Experts: Changes in design present dangerous power projections
NuScale has increased by 50 percent the power output of its yet-to-be-built SMR reactor design. This means there will be more heat, pressure and radioactivity, which will further stress critical components of the reactor. These factors increase the risk of a catastrophic breakdown and radiation leak.
Unlike any nuclear power plant that’s already online, NuScale would house the reactor core – the nuclear fuel – and steam generator in the same vessel. This would be a departure from the traditional design, in which the steam generator is separated from the fuel, outside the reactor vessel but inside the secondary containment.
The helical design of the steam generator has also never been used in any other commercial nuclear power plant, which makes it hard to evaluate how it would behave in the long run.
Experts: Risky reactor design
The NRC has preliminarily approved NuScale’s design, despite serious questions about the steam generator. And NuScale still hasn’t produced the necessary analysis of all the accidents that could occur.
As Makhijani and Ramana write:
[T]the NRC staff stated that further analysis or testing results to ‘demonstrate the design and performance of the steam generators’ could be included as part of the application for the license to construct and operate the reactor, even though ‘[s]ome uncertainty will remain until a NuScale Power Module is built and operated.’
A major accident is a little late to determine whether the reactor and its steam generator will operate safely.
Steam generators are subject to severe heat and vibrations, as Makhijani and Ramana note. Replacing them in a standard reactor is already extremely difficult and expensive. A failed steam generator in the NuScale reactor vessel design would be much more complicated to replace.
The authors state: “It is entirely possible that, if the steam generator fails, the reactor might have to be shut down permanently, the equivalent of having to junk a car because it is too costly and difficult to replace a failed transmission.”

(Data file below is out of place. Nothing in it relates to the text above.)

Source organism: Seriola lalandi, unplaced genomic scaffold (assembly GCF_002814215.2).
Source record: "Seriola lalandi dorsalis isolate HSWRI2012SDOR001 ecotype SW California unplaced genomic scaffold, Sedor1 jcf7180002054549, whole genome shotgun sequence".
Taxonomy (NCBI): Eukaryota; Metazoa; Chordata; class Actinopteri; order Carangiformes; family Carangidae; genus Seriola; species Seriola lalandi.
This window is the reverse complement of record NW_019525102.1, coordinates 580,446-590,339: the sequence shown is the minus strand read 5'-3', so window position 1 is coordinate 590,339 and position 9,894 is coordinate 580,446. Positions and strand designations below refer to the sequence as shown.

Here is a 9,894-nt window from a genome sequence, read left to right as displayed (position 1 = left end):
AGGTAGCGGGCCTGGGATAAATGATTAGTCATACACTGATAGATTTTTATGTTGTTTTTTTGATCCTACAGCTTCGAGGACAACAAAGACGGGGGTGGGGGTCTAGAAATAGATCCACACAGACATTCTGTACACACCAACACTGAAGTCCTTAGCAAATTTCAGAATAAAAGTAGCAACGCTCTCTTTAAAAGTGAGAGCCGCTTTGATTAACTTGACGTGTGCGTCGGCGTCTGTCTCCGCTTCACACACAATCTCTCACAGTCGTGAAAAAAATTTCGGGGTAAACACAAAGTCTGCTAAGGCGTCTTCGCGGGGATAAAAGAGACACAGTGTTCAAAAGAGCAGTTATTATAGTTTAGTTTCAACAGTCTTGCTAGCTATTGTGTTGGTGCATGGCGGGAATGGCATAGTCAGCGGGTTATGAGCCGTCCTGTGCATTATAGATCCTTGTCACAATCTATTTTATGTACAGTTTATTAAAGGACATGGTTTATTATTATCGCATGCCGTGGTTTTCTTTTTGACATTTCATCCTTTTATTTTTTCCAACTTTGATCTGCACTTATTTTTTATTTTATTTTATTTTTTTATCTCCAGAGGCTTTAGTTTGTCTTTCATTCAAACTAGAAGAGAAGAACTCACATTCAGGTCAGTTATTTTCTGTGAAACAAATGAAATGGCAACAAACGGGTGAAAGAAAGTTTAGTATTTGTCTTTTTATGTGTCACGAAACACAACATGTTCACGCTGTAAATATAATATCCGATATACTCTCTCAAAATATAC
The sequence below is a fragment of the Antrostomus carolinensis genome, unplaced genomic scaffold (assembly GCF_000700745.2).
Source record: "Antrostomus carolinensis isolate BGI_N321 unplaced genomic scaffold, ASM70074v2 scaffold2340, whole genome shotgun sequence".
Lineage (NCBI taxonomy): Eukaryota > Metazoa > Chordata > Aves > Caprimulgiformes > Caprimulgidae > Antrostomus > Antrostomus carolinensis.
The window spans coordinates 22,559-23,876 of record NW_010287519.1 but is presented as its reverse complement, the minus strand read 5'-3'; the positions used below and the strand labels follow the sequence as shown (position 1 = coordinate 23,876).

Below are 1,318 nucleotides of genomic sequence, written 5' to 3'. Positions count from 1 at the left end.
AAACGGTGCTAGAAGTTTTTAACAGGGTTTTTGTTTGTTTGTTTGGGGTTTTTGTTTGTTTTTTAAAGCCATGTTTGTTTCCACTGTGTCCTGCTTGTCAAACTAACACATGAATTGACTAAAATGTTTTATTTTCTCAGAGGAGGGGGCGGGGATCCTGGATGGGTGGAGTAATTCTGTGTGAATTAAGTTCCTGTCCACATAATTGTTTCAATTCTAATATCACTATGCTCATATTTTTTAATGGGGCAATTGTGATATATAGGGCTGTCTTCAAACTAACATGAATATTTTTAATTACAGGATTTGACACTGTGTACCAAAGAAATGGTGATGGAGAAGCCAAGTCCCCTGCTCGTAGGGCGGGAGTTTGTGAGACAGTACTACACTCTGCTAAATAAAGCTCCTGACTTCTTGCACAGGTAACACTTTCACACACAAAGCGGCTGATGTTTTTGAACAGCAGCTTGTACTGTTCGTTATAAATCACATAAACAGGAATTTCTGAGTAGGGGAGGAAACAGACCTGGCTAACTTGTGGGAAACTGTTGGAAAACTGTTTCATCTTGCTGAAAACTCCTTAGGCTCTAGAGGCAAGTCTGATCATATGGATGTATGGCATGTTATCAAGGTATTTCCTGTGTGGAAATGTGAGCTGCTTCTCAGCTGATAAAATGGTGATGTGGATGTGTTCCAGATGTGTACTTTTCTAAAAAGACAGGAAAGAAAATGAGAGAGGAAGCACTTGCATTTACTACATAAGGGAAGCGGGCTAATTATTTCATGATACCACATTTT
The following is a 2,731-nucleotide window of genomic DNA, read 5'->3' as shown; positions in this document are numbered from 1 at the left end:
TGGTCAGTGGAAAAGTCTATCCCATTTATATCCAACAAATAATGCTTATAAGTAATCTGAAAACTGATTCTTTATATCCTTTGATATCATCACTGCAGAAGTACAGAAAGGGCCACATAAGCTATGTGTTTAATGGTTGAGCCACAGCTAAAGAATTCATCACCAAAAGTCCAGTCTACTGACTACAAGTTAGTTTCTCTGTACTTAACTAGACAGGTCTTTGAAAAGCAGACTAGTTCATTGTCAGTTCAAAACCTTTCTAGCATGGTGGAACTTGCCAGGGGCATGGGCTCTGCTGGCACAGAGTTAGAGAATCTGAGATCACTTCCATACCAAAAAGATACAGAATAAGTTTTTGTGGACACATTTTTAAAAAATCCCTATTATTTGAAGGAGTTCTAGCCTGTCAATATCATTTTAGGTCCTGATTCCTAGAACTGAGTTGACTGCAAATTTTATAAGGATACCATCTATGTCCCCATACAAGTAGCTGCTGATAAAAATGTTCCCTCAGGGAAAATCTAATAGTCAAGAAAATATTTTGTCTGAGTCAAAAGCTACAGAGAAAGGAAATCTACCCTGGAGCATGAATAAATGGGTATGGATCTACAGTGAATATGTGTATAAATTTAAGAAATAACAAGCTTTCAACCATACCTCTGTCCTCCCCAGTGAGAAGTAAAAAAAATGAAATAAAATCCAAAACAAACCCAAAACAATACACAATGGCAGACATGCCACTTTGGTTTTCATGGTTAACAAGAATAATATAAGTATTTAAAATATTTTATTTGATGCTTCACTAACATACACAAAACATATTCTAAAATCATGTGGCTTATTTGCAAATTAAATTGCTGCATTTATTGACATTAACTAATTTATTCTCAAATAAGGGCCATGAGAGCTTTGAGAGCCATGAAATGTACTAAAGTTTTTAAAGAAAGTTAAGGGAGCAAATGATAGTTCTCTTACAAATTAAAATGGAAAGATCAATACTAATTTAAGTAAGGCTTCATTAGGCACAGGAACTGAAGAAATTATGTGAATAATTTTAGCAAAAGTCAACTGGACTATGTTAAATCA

Experts: NRC ignored risk guidance
The Advisory Committee on Reactor Safeguards, or ACRS, warned in a letter to NRC the “design and performance of the [NuScale] steam generators have not yet been sufficiently validated.”
The 1954 Atomic Energy Act requires ACRS to review and report to the NRC commissioners and staff about safety studies and reactor facility license and license renewable applications, among other issues.
The ACRS noted that NuScale’s plan “introduces different failure modes.”
Vesna Dimitrijevic, Ph.D., who is an expert in probabilistic risk assessment and a member of the ACRS, dissented from the decision to certify the reactor before steam-generator-related issues were settled. She writes that “the steam generator integrity is too significant of a safety issue to not have received finality in the NuScale design certification.”
NRC staff ignored Dimitrijevic’s warning.
Experts: A flawed energy plan
Makhijani and Ramana conclude that the NuScale project, referred to as VOYGR, has too many problems and that there is insufficient information to justify NuScale’s safety claims.
“[T]he 77-MW VOYGR . . . has not received standard design approval, much less full Commission certification. On the contrary, it has received a letter from the NRC staff with 99 ‘significant’ observations and six major challenges,” they write.
Further, they warn:
These problems need real-world analysis, design, and most important, real-world testing to be resolved. Premature wear of the steam generators and their potential failure were not analyzed properly and insufficiently tested even for the (previous) 50 MW design. The hurdles are even higher with the 77-MW version.
The NuScale project is a trainwreck waiting to happen.
It would be irresponsible for the NRC to proceed at this juncture with any further approval. The question for NRC is whether the agency wants to keep the financially unviable, unsafe nuclear industry alive or focus on public safety and legitimate options for fighting the climate crisis.